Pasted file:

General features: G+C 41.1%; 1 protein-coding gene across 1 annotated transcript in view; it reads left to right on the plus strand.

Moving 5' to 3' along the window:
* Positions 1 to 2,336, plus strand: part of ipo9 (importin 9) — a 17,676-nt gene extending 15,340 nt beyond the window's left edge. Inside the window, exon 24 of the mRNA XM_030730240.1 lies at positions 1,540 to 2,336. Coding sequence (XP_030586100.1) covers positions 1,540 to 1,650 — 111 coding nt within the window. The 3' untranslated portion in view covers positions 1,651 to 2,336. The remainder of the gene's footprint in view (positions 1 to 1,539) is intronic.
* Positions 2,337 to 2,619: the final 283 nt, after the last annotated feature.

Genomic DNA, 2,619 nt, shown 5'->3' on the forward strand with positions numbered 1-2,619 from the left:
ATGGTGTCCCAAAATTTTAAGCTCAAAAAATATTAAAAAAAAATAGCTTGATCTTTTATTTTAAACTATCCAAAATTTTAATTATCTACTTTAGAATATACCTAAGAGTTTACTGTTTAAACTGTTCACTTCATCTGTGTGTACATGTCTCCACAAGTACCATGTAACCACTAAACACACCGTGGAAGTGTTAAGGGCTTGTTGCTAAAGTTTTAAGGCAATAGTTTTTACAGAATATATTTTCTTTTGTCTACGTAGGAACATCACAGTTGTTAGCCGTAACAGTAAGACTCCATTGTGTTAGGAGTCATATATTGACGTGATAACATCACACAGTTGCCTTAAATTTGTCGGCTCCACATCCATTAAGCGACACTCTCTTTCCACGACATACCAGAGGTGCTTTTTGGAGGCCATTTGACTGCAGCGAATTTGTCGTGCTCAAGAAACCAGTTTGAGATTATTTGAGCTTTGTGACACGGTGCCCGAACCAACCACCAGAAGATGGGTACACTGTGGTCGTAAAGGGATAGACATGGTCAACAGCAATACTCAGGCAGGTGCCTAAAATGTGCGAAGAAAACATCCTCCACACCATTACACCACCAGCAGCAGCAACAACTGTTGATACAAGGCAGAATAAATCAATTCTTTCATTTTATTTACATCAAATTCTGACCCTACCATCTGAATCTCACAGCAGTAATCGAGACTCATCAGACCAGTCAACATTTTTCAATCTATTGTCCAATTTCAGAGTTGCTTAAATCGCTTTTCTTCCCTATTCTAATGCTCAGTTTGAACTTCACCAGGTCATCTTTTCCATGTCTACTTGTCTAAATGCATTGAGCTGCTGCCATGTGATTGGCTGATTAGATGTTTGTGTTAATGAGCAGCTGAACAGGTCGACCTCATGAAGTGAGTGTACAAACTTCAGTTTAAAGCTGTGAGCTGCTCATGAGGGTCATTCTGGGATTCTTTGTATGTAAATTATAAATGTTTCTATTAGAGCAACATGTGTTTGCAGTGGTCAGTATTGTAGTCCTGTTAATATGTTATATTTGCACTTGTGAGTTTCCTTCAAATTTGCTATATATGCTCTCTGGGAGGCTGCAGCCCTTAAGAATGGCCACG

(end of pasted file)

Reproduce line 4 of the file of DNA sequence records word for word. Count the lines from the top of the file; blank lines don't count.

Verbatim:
* Positions 2,337 to 2,619: the final 283 nt, after the last annotated feature.